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Old 04-10-2019, 04:48 AM   #1
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Installing LED Taillights

I am replacing the old incandescent tailights on our 2014 Rockwood 8282 Signature fifth wheel. People seem to try to pass us on a multi-lane highway even when we are clearly signalling a lane change and -- while some are just unsafe drivers in a hurry -- i worry that when the sun shines on the back of our trailer that it washes out the dull taillight signals.

I am adding bright LED tailights along with a center LED light bar, such as they use on pickup trucks. It has a taillight and brake light function across the whole light bar and flashes bright yellow LED's for turn signalling. Fortunately, I can access all the tailight wires inside the back of the RV by removing the couch across the back.

I am trying to figure out how best to remove the caulking material which covered the top and sides of the old taillight locations. The new LED taillights are slightly smaller so they won't cover these caulking lines. Is there a solvant or some other removal techniques which I can use to get rid of this caulking material without damaging the fiberglass finish? Appreciate any ideas.
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Old 04-10-2019, 05:23 AM   #2
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I am replacing the old incandescent tailights on our 2014 Rockwood 8282 Signature fifth wheel. People seem to try to pass us on a multi-lane highway even when we are clearly signalling a lane change and -- while some are just unsafe drivers in a hurry -- i worry that when the sun shines on the back of our trailer that it washes out the dull taillight signals.

I am adding bright LED tailights along with a center LED light bar, such as they use on pickup trucks. It has a taillight and brake light function across the whole light bar and flashes bright yellow LED's for turn signalling. Fortunately, I can access all the tailight wires inside the back of the RV by removing the couch across the back.

I am trying to figure out how best to remove the caulking material which covered the top and sides of the old taillight locations. The new LED taillights are slightly smaller so they won't cover these caulking lines. Is there a solvant or some other removal techniques which I can use to get rid of this caulking material without damaging the fiberglass finish? Appreciate any ideas.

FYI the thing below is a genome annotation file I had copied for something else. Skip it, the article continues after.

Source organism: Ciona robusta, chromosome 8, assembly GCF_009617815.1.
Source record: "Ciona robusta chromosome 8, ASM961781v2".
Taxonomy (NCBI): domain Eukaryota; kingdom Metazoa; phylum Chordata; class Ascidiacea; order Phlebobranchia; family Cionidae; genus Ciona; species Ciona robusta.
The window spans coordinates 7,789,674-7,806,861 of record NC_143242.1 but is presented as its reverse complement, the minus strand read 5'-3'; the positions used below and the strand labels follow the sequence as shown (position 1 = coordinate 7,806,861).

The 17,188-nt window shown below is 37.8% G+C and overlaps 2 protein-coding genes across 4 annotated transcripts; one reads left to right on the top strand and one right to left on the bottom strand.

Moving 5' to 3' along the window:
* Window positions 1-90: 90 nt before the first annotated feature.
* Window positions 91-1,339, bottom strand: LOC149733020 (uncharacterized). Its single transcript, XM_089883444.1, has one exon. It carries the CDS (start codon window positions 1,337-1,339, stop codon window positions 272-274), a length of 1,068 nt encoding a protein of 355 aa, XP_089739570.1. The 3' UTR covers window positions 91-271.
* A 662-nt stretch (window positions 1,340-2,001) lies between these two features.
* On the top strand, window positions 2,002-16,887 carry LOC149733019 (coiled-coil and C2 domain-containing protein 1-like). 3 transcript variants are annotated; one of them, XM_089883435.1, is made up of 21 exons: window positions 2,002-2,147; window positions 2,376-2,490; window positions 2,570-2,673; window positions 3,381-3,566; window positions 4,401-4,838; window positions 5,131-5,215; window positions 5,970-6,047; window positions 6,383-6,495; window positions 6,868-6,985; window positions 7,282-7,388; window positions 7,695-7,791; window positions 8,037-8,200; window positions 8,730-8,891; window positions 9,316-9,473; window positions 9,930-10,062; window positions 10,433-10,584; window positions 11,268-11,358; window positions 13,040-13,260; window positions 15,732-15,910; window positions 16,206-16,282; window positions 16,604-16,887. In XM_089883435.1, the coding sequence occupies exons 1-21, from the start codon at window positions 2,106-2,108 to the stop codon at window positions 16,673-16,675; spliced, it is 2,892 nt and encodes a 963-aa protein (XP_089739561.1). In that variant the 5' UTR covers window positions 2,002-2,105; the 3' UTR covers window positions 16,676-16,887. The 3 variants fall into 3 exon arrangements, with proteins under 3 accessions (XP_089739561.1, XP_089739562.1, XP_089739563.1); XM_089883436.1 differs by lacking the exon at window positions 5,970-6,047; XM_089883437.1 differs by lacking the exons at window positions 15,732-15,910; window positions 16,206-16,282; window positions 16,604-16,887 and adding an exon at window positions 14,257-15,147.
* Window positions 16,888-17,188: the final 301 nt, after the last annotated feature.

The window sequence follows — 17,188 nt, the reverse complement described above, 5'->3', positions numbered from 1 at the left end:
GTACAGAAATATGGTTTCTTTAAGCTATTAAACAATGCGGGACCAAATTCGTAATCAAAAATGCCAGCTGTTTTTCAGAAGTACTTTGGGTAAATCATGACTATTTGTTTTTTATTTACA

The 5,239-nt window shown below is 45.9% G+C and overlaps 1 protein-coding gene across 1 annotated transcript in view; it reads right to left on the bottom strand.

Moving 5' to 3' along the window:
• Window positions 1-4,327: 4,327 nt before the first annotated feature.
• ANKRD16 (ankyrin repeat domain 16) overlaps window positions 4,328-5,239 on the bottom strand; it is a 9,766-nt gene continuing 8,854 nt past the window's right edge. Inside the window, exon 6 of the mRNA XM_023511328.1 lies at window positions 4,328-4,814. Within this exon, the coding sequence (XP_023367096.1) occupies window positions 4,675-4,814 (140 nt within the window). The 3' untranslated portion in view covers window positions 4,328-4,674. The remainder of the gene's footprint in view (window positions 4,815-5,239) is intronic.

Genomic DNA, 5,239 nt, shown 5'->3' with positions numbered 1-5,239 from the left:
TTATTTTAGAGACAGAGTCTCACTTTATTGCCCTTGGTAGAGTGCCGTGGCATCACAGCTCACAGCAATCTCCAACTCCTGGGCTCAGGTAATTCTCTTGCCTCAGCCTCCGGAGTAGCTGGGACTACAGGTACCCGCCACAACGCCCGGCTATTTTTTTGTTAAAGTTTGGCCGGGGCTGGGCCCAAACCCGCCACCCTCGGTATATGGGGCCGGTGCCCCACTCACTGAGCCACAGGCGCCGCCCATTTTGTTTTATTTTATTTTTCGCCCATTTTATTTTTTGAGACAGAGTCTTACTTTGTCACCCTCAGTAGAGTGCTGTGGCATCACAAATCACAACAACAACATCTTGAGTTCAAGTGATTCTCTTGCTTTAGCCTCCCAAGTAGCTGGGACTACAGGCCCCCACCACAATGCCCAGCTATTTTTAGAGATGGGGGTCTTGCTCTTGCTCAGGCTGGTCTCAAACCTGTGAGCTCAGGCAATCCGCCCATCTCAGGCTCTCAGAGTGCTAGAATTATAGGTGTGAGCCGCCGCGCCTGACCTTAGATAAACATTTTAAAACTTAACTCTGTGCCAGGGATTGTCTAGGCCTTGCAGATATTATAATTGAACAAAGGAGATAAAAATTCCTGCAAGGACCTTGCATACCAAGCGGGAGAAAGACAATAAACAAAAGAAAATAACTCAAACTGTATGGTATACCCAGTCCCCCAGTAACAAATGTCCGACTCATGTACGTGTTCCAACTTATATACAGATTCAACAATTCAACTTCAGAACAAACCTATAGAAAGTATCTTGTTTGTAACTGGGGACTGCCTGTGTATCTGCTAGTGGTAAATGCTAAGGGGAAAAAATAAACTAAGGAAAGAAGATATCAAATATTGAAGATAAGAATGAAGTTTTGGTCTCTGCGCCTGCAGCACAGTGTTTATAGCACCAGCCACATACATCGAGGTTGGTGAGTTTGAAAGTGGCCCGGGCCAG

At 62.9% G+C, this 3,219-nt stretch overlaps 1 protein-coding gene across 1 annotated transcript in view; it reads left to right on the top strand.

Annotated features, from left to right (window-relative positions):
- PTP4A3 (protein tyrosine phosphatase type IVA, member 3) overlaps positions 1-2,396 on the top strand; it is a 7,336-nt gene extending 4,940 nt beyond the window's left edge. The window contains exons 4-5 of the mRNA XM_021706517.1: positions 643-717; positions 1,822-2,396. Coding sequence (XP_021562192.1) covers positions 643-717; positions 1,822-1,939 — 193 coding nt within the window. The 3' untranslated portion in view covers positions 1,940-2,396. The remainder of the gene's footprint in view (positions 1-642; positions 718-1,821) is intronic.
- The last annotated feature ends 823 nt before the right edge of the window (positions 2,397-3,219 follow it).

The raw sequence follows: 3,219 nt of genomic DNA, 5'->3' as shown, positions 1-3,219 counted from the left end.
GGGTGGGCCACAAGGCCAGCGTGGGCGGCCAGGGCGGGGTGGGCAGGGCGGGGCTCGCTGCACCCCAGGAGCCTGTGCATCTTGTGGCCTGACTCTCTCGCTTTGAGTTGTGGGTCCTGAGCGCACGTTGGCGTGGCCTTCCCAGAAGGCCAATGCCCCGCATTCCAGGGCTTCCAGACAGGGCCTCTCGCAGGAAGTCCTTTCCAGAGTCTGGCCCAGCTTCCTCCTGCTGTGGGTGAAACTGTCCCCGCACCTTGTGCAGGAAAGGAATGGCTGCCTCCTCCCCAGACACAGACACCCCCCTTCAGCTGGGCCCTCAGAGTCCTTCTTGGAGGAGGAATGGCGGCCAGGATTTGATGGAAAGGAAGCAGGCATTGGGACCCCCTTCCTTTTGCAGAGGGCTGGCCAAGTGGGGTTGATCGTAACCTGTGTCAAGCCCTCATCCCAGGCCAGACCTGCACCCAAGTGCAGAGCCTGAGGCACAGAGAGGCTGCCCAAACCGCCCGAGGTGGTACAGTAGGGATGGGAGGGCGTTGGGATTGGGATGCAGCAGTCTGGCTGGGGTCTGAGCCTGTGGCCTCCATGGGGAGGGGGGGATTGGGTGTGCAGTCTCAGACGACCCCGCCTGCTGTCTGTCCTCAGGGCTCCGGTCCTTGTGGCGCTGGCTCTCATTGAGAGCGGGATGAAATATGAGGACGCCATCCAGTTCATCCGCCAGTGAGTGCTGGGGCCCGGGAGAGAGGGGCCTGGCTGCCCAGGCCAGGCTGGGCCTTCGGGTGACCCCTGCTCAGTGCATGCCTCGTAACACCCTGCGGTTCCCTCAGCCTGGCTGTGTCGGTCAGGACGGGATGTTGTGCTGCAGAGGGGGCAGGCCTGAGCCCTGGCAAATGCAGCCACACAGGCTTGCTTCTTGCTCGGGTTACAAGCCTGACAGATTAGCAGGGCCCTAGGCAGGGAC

Plastic putty knife, WD 40, and some Goo Gone. Strong elbows. You can also just replace the blubs with LEDs from the auto parts store.
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Old 04-10-2019, 06:18 AM   #3
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On my recent trip I would come up behind trailers with factory lights and think “how outdated” they were in this world of bright vehicle taillights. Actually dangerous!
So, I tried led bulbs in my trailer . But because there is no reflective backing in the factory lights- I didn’t achieve the desired results.
I bought harbor freight led lights and I am happy with the lights. I still need to remove the caulking. My.future plan is to install additional led strip lights along the sides of my rear window
And, after reading another thread here, reflective strips on my bumper.
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Old 04-11-2019, 12:02 AM   #4
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Installing LED Taillights

[QUOTE=!

So, I tried led bulbs in my trailer . But because there is no reflective backing in the factory lights- I didn’t achieve the desired results.

I put aluminum AC duct tape behind the bulbs in the taillight and the reflection off of the aluminum tape sure brightens Them up !










QUOTE]
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Old 04-11-2019, 12:10 AM   #5
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Installing LED Taillights

[QUOTE=Riverdude;2068606][QUOTE=!

So, I tried led bulbs in my trailer . But because there is no reflective backing in the factory lights- I didn’t achieve the desired results.

I put aluminum AC duct tape behind the bulbs in the taillight and the reflection off of the aluminum tape sure brightens Them up !